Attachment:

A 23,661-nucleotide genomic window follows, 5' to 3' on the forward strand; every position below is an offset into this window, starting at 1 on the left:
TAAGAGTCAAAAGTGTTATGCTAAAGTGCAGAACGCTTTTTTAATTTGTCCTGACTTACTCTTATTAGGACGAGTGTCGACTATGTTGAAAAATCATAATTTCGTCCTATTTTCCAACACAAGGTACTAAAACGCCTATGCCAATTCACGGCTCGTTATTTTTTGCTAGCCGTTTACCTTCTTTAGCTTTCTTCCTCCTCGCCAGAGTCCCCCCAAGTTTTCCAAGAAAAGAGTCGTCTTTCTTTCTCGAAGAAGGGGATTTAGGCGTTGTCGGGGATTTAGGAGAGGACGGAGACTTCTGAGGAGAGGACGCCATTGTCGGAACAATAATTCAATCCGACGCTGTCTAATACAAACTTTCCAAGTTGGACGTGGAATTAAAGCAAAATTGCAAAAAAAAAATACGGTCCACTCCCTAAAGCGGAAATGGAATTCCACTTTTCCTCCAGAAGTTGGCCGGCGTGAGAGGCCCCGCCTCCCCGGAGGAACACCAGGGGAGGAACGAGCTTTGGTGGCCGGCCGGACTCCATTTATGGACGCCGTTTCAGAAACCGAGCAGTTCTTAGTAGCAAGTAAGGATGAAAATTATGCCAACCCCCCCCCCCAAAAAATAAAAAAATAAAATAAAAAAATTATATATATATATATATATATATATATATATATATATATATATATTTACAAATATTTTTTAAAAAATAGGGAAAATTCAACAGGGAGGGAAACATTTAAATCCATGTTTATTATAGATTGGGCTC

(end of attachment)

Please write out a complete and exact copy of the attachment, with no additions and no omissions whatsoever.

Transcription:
A 23,661-nucleotide genomic window follows, 5' to 3' on the forward strand; every position below is an offset into this window, starting at 1 on the left:
TAAGAGTCAAAAGTGTTATGCTAAAGTGCAGAACGCTTTTTTAATTTGTCCTGACTTACTCTTATTAGGACGAGTGTCGACTATGTTGAAAAATCATAATTTCGTCCTATTTTCCAACACAAGGTACTAAAACGCCTATGCCAATTCACGGCTCGTTATTTTTTGCTAGCCGTTTACCTTCTTTAGCTTTCTTCCTCCTCGCCAGAGTCCCCCCAAGTTTTCCAAGAAAAGAGTCGTCTTTCTTTCTCGAAGAAGGGGATTTAGGCGTTGTCGGGGATTTAGGAGAGGACGGAGACTTCTGAGGAGAGGACGCCATTGTCGGAACAATAATTCAATCCGACGCTGTCTAATACAAACTTTCCAAGTTGGACGTGGAATTAAAGCAAAATTGCAAAAAAAAAATACGGTCCACTCCCTAAAGCGGAAATGGAATTCCACTTTTCCTCCAGAAGTTGGCCGGCGTGAGAGGCCCCGCCTCCCCGGAGGAACACCAGGGGAGGAACGAGCTTTGGTGGCCGGCCGGACTCCATTTATGGACGCCGTTTCAGAAACCGAGCAGTTCTTAGTAGCAAGTAAGGATGAAAATTATGCCAACCCCCCCCCCCAAAAAATAAAAAAATAAAATAAAAAAATTATATATATATATATATATATATATATATATATATATATATATATTTACAAATATTTTTTAAAAAATAGGGAAAATTCAACAGGGAGGGAAACATTTAAATCCATGTTTATTATAGATTGGGCTC